• Originally, “hedge fund” meant a private limited partnership that invests in financial products (real estate loans, equities, commodities, etc.) 
    • It was very wide-ranging, kind of a catchall for “private limited investment partnership”
    • The basic structure is that there are a group of limited partners and a managing general partner
    • The limited partners just collect whatever returns they get and the managing general partner charges a fee
  • Now, the asset class of hedge funds is very large (about $3 trillion) 
    • That is almost 2% of the entire net worth of the United States 
    • And it has perhaps 10,000 or so hedge funds in it, and they range in size from the multibillion-dollar ones down to a few million dollars 
  • It’s pretty hard to run one now, and start it up, because of all the costs
    • “So the hedge fund world used to be a much better place for individuals to invest. Now it’s better for institutions.”Ed Thorp
  • Who should invest in hedge funds today? 
    • For Ed, it’s wealthy, tax-exempt investors (individuals or institutions)
    • “I might say the collection of all hedge funds together, taken as a pool, are not attractive. That is, if there were an index, a cap-weighted index of hedge funds would not be an attractive asset class anymore, my opinion.”Ed Thorp

Physical and Mental Fitness

  • Ed Thrope is 89 years old, but Tim compliments him that he looks like he’s 60
  • How does Ed Thorp control his weight?
    • He made a habit of getting on the scale and observing his weight
    • Depending on the number, Thorp would opt for a healthy salad instead of a burger that day
    • “But anyhow, I would say that a person can develop their own feedbacks, whatever those are, and use them. And measurement is important because you want facts on which to base what you do instead of hopes, beliefs, wishes, so on.”Edward O. Thorp
  • There’s a simplistic notion of apples and pears in people
    • An apple is somebody that tends toward getting a big belly when they gain weight
    • This is not healthy because you hold fat around your internal organs
    • Never get that pot belly – one of the key things on his list related to health
    • “So all I have to do, I can look down, if I see anything that isn’t flat down there, I know I weigh too much. That’s another awareness: needs to change things.” – Edward O. Thorp
  • Do preventative things and make sure you’re not missing something important (colonoscopies, skin cancer checks, etc.)
    • You can work out and be fit, but if you miss routine checkups, you’re leaving a big risk factor open for yourself
  • Supplements for mental health
    • Thorp doesn’t take much of them because their evidence isn’t strong enough
    • One thing that he found that worked well was bone supplements 
    • He was able to reverse osteopenia after several years
  • Thorp’s tips for reducing stress
    • One thing that works for him is listening to music (classical, old songs and music from movies, soft jazz)
    • Also, going for walks and thinking about whatever 
    • “My mind just kind of runs free and I’ll — maybe after this conversation, I’ll go for an hour walk and I’ll think about the things we said and what I wish I said, but forgot, so on.” – Ed Thorp

Avoid Unnecessary Risks

  • People are roaming around without masks and they are acting like COVID is over, but why risk and catch it?
    • A lot of people will run that red light because they can just barely get through, and every once in a while, one of them gets in an accident
  • The Unthinkable” by Amanda Ripley
    • During September 11 attacks people made different decisions; some saved their lives and others died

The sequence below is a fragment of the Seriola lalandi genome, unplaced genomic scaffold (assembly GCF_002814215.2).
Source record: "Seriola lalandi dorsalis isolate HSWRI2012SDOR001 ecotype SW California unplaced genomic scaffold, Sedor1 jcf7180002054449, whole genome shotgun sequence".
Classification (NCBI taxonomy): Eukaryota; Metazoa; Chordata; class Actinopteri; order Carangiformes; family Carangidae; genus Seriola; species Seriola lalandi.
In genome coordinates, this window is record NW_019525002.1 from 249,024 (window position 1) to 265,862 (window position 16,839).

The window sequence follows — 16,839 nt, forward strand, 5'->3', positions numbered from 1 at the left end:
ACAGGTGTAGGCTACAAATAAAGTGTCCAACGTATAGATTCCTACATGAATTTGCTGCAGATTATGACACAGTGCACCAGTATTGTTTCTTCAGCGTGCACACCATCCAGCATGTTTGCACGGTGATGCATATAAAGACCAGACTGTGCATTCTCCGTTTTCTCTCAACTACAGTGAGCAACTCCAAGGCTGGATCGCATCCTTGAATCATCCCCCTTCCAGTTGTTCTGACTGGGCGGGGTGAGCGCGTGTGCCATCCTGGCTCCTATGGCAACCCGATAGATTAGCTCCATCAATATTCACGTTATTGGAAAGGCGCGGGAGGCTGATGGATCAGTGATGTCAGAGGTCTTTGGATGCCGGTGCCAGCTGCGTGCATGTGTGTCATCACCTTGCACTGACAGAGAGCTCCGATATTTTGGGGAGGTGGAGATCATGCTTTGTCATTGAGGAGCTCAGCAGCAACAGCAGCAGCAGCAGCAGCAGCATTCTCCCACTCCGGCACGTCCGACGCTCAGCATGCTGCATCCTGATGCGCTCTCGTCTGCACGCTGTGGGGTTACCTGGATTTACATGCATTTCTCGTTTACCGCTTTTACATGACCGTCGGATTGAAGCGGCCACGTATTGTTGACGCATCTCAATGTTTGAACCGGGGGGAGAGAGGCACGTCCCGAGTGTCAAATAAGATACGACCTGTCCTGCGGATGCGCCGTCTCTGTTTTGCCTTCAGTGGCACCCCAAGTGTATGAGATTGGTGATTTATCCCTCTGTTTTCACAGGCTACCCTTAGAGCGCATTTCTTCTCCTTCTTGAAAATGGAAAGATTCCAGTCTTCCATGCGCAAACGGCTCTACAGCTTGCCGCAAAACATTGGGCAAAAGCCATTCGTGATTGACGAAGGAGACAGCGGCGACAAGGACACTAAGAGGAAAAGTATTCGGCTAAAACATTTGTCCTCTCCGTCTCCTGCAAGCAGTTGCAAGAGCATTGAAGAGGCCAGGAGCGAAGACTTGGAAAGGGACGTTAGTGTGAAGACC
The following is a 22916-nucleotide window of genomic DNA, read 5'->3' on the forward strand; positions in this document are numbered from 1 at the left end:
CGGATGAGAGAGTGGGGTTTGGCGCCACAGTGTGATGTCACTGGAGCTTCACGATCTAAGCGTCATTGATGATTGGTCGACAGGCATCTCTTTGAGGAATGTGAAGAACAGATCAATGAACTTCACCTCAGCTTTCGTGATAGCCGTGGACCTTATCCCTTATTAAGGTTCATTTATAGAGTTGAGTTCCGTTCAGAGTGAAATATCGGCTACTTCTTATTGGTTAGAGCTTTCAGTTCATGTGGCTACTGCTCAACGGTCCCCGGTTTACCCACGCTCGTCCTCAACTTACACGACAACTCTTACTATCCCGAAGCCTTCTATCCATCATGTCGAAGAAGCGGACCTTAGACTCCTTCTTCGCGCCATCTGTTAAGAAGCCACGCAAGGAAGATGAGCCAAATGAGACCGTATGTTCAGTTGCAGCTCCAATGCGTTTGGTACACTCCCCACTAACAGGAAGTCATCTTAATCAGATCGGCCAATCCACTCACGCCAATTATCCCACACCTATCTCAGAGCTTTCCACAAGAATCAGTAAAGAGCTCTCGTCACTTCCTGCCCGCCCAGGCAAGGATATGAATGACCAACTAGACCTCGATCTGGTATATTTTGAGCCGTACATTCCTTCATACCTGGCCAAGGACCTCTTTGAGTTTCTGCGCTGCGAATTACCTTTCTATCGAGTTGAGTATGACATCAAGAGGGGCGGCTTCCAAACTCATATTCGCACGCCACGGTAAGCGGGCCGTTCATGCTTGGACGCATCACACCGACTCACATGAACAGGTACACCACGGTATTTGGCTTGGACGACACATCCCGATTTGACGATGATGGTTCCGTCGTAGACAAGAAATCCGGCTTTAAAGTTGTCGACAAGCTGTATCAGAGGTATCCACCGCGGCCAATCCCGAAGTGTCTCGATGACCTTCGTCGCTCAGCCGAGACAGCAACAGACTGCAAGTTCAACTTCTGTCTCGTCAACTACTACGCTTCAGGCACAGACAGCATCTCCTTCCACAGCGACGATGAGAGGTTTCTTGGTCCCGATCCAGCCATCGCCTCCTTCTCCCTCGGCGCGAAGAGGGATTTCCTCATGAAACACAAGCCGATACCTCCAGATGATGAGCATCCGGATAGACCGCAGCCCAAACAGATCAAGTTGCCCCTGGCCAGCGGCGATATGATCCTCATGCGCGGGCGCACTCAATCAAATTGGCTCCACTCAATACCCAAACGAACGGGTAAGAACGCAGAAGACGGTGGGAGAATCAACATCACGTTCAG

• Amanda Ripley identifies a three-stage process when we find ourselves in great danger:
      • Denial (this can’t be happening)
      • Deliberation (acceptance that this is happening)
      • Decision (doing something)
  • What to do when somebody starts shooting in the crowd?
    • You have very little time to decide what to do
    • Ed Thrope would drop to the ground and then figure out what to do next because you’re a small target
    • Nowadays, people end up in these situations more often than we would like to admit 
    • If you have some idea about how you’d act in some of those situations, there is more chance of coming out of it with less loss 
  • E.g. Ed Thorp knows what he would do in case there was an earthquake and he was in his tall office building
    • Most of us don’t like to think about these things and prefer to think about happy things
    • He used to run on roads but soon stopped because of risk (statistics show that runners are being hit by cars on roads) 

Think for Yourself and to Attempt to Start From First Principles Whenever Possible

  • Other-directed versus inner-directed
  • “The Lonely Crowd” by David Riesman, Nathan Glazer, and Reuel Denney
    • The book explores the idea of “inner-directed” and “other-directed” people
    • Other-directed people tend to base their values on the people around them 
    • They conform, go with fads, with a majority vote on things
    • And inner-directed people are more self-deciding about things 
    • They are associated with introverts, but not exclusively
  • “There are a lot of, I’ll call them inner-directed extroverts. By inner-directed, I think of yourself as having your own independent moral and ethical compass, a set of rules for living and guiding yourself.”Ed Thorp
  • Other-directed people tend to decide on their morals by imitating others
    • Those people are afloat without a compass
    • It’s harder to be that kind of person because they don’t have anything inside that helps them feel a sense of worth
  • Even though it’s simplistic, Thorp believes this kind of reasoning is very useful
    • It breaks people down into 16 major categories (depending on the choice in each of four dimensions) 
    • And then it gives you a general description of a pure type 
    • Most people very much like one of those 16 types 
    • And when you find that out, you can understand a lot of things about them very quickly